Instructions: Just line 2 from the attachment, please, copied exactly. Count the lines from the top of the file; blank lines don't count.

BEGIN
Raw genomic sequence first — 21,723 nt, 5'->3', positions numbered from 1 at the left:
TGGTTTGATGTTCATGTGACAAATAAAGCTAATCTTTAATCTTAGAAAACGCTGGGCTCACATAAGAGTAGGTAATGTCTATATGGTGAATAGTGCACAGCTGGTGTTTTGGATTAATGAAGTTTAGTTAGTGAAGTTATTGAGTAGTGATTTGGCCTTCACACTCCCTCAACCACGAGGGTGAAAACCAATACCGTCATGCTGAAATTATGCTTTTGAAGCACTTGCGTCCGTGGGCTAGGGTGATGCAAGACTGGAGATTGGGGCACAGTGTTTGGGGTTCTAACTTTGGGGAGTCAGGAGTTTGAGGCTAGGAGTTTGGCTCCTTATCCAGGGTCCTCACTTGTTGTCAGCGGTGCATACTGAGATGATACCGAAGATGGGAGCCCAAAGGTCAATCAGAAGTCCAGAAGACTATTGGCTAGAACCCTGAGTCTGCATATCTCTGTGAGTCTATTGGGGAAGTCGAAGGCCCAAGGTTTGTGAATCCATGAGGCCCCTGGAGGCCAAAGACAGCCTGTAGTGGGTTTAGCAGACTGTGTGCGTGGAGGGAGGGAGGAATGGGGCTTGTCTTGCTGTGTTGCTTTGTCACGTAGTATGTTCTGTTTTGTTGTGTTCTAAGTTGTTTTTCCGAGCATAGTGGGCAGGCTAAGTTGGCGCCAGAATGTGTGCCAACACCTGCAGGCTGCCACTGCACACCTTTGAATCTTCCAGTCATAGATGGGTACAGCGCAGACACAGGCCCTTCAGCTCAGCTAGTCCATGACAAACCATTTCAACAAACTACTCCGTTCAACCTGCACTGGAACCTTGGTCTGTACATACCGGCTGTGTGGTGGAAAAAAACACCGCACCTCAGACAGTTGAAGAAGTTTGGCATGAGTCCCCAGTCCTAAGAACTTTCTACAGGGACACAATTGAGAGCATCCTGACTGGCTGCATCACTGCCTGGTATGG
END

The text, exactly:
TGGTTTGATGTTCATGTGACAAATAAAGCTAATCTTTAATCTTAGAAAACGCTGGGCTCACATAAGAGTAGGTAATGTCTATATGGTGAATAGTGCACAGCTGGTGTTTTGGATTAATGAAGTTTAGTTAGTGAAGTTATTGAGTAGTGATTTGGCCTTCACACTCCCTCAACCACGAGGGTGAAAACCAATACCGTCATGCTGAAATTATGCTTTTGAAGCACTTGCGTCCGTGGGCTAGGGTGATGCAAGACTGGAGATTGGGGCACAGTGTTTGGGGTTCTAACTTTGGGGAGTCAGGAGTTTGAGGCTAGGAGTTTGGCTCCTTATCCAGGGTCCTCACTTGTTGTCAGCGGTGCATACTGAGATGATACCGAAGATGGGAGCCCAAAGGTCAATCAGAAGTCCAGAAGACTATTGGCTAGAACCCTGAGTCTGCATATCTCTGTGAGTCTATTGGGGAAGTCGAAGGCCCAAGGTTTGTGAATCCATGAGGCCCCTGGAGGCCAAAGACAGCCTGTAGTGGGTTTAGCAGACTGTGTGCGTGGAGGGAGGGAGGAATGGGGCTTGTCTTGCTGTGTTGCTTTGTCACGTAGTATGTTCTGTTTTGTTGTGTTCTAAGTTGTTTTTCCGAGCATAGTGGGCAGGCTAAGTTGGCGCCAGAATGTGTGCCAACACCTGCAGGCTGCCACTGCACACCTTTGAATCTTCCAGTCATAGATGGGTACAGCGCAGACACAGGCCCTTCAGCTCAGCTAGTCCATGACAAACCATTTCAACAAACTACTCCGTTCAACCTGCACTGGAACCTTGGTCTGTACATACCGGCTGTGTGGTGGAAAAAAACACCGCACCTCAGACAGTTGAAGAAGTTTGGCATGAGTCCCCAGTCCTAAGAACTTTCTACAGGGACACAATTGAGAGCATCCTGACTGGCTGCATCACTGCCTGGTATGG